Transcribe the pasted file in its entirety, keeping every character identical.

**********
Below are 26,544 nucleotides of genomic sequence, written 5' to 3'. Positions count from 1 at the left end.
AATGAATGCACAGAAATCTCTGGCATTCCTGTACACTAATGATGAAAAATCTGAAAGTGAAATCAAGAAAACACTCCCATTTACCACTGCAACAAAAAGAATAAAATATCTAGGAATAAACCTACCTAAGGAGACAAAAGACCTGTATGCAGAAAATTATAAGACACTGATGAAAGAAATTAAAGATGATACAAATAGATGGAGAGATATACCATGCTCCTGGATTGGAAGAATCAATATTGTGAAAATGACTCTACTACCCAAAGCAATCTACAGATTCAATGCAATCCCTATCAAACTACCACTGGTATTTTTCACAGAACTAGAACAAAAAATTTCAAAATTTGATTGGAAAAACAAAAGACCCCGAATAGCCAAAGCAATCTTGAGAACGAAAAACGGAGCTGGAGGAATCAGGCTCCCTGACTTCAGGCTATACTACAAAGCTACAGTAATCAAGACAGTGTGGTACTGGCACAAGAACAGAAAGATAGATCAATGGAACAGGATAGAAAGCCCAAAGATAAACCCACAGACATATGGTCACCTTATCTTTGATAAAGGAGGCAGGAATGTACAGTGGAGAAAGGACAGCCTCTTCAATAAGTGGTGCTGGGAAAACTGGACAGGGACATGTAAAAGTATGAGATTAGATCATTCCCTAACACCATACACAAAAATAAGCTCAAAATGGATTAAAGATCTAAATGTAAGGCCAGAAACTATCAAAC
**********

Below are 26,544 nucleotides of genomic sequence, written 5' to 3'. Positions count from 1 at the left end.
AATGAATGCACAGAAATCTCTGGCATTCCTGTACACTAATGATGAAAAATCTGAAAGTGAAATCAAGAAAACACTCCCATTTACCACTGCAACAAAAAGAATAAAATATCTAGGAATAAACCTACCTAAGGAGACAAAAGACCTGTATGCAGAAAATTATAAGACACTGATGAAAGAAATTAAAGATGATACAAATAGATGGAGAGATATACCATGCTCCTGGATTGGAAGAATCAATATTGTGAAAATGACTCTACTACCCAAAGCAATCTACAGATTCAATGCAATCCCTATCAAACTACCACTGGTATTTTTCACAGAACTAGAACAAAAAATTTCAAAATTTGATTGGAAAAACAAAAGACCCCGAATAGCCAAAGCAATCTTGAGAACGAAAAACGGAGCTGGAGGAATCAGGCTCCCTGACTTCAGGCTATACTACAAAGCTACAGTAATCAAGACAGTGTGGTACTGGCACAAGAACAGAAAGATAGATCAATGGAACAGGATAGAAAGCCCAAAGATAAACCCACAGACATATGGTCACCTTATCTTTGATAAAGGAGGCAGGAATGTACAGTGGAGAAAGGACAGCCTCTTCAATAAGTGGTGCTGGGAAAACTGGACAGGGACATGTAAAAGTATGAGATTAGATCATTCCCTAACACCATACACAAAAATAAGCTCAAAATGGATTAAAGATCTAAATGTAAGGCCAGAAACTATCAAAC